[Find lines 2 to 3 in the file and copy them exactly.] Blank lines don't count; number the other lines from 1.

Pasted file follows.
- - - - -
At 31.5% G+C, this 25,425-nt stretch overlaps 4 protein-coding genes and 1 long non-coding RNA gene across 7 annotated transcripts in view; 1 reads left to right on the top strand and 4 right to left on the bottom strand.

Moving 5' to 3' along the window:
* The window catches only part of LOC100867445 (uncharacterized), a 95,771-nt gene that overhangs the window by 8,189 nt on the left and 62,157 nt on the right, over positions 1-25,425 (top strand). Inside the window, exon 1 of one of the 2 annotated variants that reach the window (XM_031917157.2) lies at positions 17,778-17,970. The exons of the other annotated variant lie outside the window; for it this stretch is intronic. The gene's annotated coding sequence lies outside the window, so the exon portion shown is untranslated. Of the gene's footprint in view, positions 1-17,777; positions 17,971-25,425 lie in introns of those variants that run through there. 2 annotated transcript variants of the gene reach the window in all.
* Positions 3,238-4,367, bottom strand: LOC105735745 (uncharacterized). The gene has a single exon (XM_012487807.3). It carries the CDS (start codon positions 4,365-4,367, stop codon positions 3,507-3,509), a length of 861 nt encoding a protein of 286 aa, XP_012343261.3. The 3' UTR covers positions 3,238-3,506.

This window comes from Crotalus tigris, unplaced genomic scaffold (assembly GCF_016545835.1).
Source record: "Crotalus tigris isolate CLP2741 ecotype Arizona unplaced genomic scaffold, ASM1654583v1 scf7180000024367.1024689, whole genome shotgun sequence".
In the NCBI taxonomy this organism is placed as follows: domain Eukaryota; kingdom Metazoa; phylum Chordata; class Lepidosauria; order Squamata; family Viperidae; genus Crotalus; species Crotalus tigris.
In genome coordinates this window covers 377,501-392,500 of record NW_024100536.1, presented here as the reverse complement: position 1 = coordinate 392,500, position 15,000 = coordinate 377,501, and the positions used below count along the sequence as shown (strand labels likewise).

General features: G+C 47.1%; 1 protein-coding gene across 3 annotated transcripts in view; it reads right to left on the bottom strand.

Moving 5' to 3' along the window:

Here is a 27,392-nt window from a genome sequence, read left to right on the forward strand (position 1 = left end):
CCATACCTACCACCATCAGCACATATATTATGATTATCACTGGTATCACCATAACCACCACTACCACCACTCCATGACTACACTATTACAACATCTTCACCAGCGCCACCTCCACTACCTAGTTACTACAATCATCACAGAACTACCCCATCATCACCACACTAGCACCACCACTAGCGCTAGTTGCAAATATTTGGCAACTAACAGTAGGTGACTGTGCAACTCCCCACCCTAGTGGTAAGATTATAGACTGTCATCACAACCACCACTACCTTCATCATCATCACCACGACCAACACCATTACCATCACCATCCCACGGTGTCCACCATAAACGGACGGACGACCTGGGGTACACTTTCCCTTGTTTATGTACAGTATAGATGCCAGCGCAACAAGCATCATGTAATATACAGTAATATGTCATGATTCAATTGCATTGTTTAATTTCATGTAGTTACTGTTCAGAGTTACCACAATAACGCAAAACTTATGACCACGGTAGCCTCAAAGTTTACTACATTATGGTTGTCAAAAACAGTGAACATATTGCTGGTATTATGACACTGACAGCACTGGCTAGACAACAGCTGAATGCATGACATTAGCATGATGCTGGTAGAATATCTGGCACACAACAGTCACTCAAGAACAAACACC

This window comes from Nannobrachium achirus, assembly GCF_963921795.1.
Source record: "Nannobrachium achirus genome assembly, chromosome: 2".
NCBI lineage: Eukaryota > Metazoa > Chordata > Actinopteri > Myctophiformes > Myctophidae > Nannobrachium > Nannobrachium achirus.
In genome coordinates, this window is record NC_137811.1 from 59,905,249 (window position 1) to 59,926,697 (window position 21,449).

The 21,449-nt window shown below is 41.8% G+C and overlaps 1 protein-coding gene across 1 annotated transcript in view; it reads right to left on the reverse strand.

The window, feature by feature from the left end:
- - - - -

Moving 5' to 3' along the window:
* The window catches only part of LOC100867445 (uncharacterized), a 95,771-nt gene that overhangs the window by 8,189 nt on the left and 62,157 nt on the right, over positions 1-25,425 (top strand). Inside the window, exon 1 of one of the 2 annotated variants that reach the window (XM_031917157.2) lies at positions 17,778-17,970. The exons of the other annotated variant lie outside the window; for it this stretch is intronic. The gene's annotated coding sequence lies outside the window, so the exon portion shown is untranslated. Of the gene's footprint in view, positions 1-17,777; positions 17,971-25,425 lie in introns of those variants that run through there. 2 annotated transcript variants of the gene reach the window in all.